How to Estimate User Stories For Agile Development
Estimating a user story is hard! How can we get the best estimation of a story size? Some people said the best size should be estimated in terms of story point, and the other prefer they are estimated in terms of hours or days.
Well estimating is definitely hard, but there are a few concepts that can help us in the user story estimating process:
- Estimate user stories in relative terms from two aspects
- Work effort
- Risk (such as, Complexity and uncertainty)
- Estimate user stories using story points
- Place those user stories in the affinity table that you have higher confident of estimation in terms of work effort and complexity (risk)
- Gradual estimate the other lesser familiar kind user stories to in terms of work effort and complexity by comparing them with those stories that had already been estimated in the affinity table.
Affinity of User Stories for Estimation
Estimation of a user story can never be 100 percent accurate and in fact no method can achieve this. To improve the accuracy of estimation, we start off by deciding the sprint length (say, two weeks, or 10 working days) and perform estimation on a few user stories that we feel most comfortable with in terms of estimation (say, 5 days and the certainty is medium). In this case, you will put the story in the middle vertically (certainty or risk level) and horizontally (work effort is equal to 5 day, or half of the sprint length, which is 10 days). You can then use it as a reference point in estimating the other user stories. Ask yourself whether this user story requires more effort than the referenced one, or less, and has more uncertainty or less). As you place some more user stories onto the Affinity Table you can compare among several user stories to determine whether the offsetting is logical or not, and then juggle them around to make them fair and that’s it. The process is a little bit more an art than engineering. Do it and discuss in the team meeting rather than any confrontation. The accuracy will usually be improved as the team get more mature.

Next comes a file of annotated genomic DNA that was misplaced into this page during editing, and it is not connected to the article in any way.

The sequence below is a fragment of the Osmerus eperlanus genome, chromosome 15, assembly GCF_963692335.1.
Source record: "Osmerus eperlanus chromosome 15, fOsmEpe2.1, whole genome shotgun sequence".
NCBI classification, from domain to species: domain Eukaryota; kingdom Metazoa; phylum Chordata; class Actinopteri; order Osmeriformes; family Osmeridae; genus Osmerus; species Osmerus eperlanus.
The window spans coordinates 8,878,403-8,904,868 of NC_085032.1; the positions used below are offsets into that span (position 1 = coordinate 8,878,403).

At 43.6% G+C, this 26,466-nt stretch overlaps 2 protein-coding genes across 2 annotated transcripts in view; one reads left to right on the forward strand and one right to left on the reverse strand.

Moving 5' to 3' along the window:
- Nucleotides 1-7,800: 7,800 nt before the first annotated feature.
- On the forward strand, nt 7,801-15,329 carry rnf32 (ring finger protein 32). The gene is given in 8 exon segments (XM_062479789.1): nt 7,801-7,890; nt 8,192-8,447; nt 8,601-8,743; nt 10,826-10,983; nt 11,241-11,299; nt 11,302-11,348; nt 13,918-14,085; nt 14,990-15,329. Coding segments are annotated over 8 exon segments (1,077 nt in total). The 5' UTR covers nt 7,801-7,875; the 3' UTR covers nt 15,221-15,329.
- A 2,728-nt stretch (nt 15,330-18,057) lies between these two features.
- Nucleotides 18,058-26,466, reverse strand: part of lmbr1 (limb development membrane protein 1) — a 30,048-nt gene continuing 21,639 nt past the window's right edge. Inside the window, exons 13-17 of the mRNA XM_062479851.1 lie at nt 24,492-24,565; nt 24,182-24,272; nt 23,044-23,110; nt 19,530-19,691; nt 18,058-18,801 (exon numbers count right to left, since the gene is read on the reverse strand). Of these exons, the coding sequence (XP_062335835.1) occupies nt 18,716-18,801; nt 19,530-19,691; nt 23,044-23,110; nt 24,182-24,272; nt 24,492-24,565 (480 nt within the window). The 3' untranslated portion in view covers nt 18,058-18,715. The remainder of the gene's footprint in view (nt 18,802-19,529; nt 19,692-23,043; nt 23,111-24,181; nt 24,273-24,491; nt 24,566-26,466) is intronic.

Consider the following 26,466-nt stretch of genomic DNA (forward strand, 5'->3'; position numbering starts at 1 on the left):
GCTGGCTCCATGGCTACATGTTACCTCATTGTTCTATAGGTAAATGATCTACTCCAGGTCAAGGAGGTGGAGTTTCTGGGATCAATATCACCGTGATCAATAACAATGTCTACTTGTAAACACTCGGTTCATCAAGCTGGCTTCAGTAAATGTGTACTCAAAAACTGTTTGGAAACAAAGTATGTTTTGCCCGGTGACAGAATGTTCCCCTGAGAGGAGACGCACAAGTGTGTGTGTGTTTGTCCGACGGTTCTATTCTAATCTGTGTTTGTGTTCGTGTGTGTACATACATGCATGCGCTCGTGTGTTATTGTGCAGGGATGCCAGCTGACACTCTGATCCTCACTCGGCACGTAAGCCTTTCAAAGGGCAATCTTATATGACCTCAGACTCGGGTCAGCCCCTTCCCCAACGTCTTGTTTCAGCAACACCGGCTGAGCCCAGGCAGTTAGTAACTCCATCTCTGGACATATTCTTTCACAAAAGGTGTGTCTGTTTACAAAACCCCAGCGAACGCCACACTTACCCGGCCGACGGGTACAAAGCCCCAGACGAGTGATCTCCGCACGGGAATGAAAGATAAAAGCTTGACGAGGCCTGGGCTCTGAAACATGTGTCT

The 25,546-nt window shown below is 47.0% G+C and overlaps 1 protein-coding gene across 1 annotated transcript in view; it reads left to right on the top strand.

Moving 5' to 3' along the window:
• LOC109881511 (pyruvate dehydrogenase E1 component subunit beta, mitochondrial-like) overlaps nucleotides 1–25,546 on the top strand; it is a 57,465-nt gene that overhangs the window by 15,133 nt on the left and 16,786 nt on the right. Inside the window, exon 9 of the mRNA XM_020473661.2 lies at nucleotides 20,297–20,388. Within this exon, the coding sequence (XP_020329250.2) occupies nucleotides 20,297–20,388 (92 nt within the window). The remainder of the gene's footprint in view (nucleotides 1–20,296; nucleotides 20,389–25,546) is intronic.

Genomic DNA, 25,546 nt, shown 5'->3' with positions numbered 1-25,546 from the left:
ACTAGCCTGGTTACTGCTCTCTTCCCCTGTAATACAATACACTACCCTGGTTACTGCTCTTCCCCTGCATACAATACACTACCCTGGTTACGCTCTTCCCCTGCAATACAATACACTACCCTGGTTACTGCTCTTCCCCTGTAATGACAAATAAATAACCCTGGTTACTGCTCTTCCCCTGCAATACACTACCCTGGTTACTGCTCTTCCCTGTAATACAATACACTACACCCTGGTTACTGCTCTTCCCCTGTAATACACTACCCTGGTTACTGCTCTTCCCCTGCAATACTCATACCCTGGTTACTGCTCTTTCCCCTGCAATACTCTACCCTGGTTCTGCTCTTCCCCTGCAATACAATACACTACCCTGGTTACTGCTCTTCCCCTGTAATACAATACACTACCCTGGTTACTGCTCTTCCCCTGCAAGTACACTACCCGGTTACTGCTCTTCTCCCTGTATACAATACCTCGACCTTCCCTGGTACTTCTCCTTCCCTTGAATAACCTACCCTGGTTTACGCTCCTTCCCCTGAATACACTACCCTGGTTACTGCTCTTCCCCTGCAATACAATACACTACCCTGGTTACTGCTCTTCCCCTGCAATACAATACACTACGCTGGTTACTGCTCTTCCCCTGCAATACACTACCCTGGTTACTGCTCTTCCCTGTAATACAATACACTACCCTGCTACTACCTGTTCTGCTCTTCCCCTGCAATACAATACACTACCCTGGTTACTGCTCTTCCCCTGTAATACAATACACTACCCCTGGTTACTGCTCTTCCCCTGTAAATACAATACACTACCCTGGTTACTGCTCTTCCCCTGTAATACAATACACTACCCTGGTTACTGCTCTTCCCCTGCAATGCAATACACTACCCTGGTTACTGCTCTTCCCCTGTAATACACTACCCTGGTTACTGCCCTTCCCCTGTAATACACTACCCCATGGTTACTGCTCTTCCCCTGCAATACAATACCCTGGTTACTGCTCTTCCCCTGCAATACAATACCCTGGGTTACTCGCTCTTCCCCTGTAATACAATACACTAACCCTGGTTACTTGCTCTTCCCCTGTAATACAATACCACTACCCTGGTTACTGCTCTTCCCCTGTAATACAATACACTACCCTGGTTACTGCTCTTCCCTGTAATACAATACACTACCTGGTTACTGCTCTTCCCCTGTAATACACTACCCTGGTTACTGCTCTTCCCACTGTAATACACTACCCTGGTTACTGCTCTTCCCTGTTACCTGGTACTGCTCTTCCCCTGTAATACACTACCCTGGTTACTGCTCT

How Affinity Table Calculate? (Watch A Video)
To understand how the story point and days are estimated automatically in the Affinity Table, we need to understand that the horizontal grids represent the work efforts, increases from the left to the right, and the complexity of the story development (such as new technology, new domain and etc.) increases from the top to the bottom.
As the maximum number of days for a user story to be developed should be no more than the length of the sprint (if not either the user story is to big that needed to be broken down, or the sprint is set too short which requires an extension), so the number of days of the bottom right grid should be also be equal to the length of the sprint. Based on this assumption, the story estimation can be calculated automatically.
Note that: In the first example above
Story Point = Effort x Risk (e.g. 3 x 4 = 12)
Story Point Unit = Total Number of Point / Sprint Length (e.g. 100 / 20) = 0.2
Story Days (hours) = Story Point / Story Point Unit (e.g. 12 x 0.2) = 2.4
Eliminate Risks with Project Spike
According to Agile Dictionary the definition of Spike is:
“A task aimed at answering a question or gathering information, rather than at producing shippable product. Sometimes a user story is generated that cannot be well estimated until the development team does some actual work to resolve a technical question or a design problem. The solution is to create a “spike”, which is some work whose purpose is to provide the answer or solution.”
When estimating a user story we not only consider the development effort, but also take into considerations the risks and uncertainties involved. Quite often, a spike is created before the formal commencement of a sprint in managing the work required to be performed in order for some other user stories to be estimated fairly.